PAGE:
View Full Version : Anyone using crontab???
A call for help!
Is anyone - or has anyone ever used the crontab file here at PowWeb?
I've tried everything I can find, but searching for general cron information doesn't mean it will work here at PowWeb.
I don't want to mess up the server, I don't want to weaken the security set in place. I just want to utilize the crontab in a way that will conform to PowWeb's method of operations.
Specifically I would like to see example(s) of crontab files that have worked here, and maybe an example of the file(s)it executed.
Please help me.....
Writing a script to track time just so I can email a data file once every 24 hours would be a waste of system resources. This is a job for the cron. Please PowWeb help me or tell me to move to another host, so I won't spend another week on this.
Check out this thread:
I haven't seen anything from you to indicate that you have succeeded in getting your cron job to run. Just to check it out I have put together a very simple cron job that runs a script and a crontab entry to verify that it is running. Here they are:
4,9,14,19,24,29,34,39,44,49,54,59 * * * * /www/k/kriviere/etc/testcron.sh >>/www/k/kriviere/logs/cron.out 2>>/www/k/kriviere/logs/cron.err
Note that the crontab entry only has one line in it, even if it looks like it has wrapped as you read it in this forum. Also, of course, you will need to change references from my directories to your own directories.
This gives me a simple script that can run every five minutes all day long. Each time it runs it will append its output to the indicated log files. Note that as long as the script runs smoothly the cron.out and cron.err files will have nothing in them. With this in place I can update testcron.sh to be any shell script I am trying to test and within five minutes cron will have attempted to run it (once it has picked up the crontab file at midnight) so I can check my logs for errors or results and make corrections and try again. This could have been a perl script (or even php as you found a reference about) or it could have been any compiled program. Personally, I like to have shell scripts in my crontab that then run my programs. This allows me to change directories, set environment variables, or any number of other things to set up the conditions that my program needs to work.
Note that I have given explicit paths for my programs and log files. You could play around with the paths on your commands, scripts, or log files but the possibility exists that if you make a mistake and reference a path that doesn't exist then nothing would get executed or else nothing logged (depending on where the mistake in the path specification was) as cron might not be able to find the command to execute or it might not be able to open the output file. For myself, complete paths are the surest way to make a cron job work unless you are certain you understand what the relative paths will be from whatever state your job is initialized in when cron kicks it off.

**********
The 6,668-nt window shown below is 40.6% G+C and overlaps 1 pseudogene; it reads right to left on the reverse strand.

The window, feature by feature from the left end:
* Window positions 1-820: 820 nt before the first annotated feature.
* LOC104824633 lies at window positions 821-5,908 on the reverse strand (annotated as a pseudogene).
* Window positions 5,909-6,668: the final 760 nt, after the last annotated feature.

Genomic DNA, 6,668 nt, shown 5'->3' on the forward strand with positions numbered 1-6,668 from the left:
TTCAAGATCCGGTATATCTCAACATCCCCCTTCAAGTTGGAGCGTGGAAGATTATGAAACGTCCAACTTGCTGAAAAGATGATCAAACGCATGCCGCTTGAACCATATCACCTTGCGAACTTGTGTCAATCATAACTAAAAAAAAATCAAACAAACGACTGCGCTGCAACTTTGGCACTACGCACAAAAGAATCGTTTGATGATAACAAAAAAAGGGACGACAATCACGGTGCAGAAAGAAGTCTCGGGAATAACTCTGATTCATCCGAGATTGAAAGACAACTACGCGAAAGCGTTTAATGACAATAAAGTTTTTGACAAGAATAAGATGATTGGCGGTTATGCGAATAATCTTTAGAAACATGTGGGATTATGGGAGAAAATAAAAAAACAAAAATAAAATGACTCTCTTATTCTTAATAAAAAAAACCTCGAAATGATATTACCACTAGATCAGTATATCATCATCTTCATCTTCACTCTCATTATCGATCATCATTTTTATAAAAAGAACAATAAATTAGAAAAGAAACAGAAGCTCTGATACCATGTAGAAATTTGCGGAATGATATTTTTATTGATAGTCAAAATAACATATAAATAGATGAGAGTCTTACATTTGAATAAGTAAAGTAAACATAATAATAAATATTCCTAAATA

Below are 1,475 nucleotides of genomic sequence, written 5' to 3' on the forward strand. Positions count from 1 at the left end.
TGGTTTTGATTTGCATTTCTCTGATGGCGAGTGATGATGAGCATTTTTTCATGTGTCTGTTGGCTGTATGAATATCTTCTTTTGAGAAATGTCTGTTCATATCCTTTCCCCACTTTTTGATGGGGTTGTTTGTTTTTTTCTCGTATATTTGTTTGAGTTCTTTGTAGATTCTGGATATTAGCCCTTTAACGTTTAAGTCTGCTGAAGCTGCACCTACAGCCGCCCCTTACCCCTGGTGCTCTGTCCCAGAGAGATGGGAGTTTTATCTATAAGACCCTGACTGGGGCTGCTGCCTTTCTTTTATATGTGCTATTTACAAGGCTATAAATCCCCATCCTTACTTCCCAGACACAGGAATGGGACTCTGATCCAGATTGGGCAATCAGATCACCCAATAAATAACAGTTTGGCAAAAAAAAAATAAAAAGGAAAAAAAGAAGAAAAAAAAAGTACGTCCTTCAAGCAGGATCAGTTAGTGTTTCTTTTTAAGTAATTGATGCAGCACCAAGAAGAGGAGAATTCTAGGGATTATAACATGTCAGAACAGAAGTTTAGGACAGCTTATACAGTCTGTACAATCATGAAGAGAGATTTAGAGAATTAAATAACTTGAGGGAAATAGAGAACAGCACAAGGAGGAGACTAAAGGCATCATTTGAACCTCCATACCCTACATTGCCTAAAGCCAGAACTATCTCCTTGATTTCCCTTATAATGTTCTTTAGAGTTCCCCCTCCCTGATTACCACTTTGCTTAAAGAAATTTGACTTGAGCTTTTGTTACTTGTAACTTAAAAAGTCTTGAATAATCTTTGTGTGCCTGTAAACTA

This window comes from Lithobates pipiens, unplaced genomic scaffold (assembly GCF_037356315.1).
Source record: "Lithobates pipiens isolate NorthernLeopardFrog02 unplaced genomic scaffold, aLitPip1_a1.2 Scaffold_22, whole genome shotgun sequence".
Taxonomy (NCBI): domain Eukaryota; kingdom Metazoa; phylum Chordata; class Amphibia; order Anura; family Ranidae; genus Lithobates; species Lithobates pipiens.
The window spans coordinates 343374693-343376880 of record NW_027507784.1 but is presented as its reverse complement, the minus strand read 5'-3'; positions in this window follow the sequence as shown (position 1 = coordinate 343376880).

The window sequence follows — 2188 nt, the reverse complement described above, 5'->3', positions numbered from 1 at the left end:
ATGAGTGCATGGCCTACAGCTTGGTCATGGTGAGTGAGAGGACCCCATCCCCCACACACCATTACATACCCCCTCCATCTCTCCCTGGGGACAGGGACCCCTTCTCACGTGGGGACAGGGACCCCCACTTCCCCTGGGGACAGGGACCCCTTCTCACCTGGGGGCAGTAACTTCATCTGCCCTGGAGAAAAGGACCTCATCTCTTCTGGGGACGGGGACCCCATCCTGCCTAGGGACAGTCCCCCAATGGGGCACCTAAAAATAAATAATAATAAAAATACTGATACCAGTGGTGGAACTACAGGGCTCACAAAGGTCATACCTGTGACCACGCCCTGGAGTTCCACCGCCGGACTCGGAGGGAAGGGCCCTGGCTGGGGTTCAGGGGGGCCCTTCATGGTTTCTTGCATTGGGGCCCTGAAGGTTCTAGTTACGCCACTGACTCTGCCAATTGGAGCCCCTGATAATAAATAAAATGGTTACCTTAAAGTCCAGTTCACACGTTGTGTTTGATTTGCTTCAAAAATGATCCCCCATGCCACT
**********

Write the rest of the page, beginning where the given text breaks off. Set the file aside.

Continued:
With an approach like this, redirecting both stdout and stderr to be appended to log files you should be able to get some results as to what your job is doing and what kind of errors you might be encountering.
-J. Kenneth Riviere
2-5-02, 03:29 AM
thanks. the path info on the prior thread was ambiguous. This helped.
Thanks for the detail.... it turned out that I was overlooking the leading / in my full server path - Arrrrgggg.
Starr, finally pointed this out to me. So I changed it and everything works.
I tried something I read posted by Starr to get cron error messages using .forward, but it never worked. So I'm going to use your suggestion above.
Also, where you split up the minutes - listing them out with commas in between, I don't know if you know it but you can use this instead (when you want matching time blocks like every 5 minutes).
*/12 * * * * /www/a/user/cgi-bin/file.php
The */12 says 60minutes/12 = 5 this will execute every five minutes :-)
Of course you would still use the commas if you wanted ill-regular blocks of time.
Thanks for all your hard work on this,
I'm glad you were able to get it working. Sometimes it helps to have someone else look at it. Thanks for the tip about the */12, I was unaware of that option.
The dash - is another you can use, like this:
5 * * * 1-5 /www/a/user/etc/file.cgi
This would execute 5 minutes after every hour on Monday - Friday.
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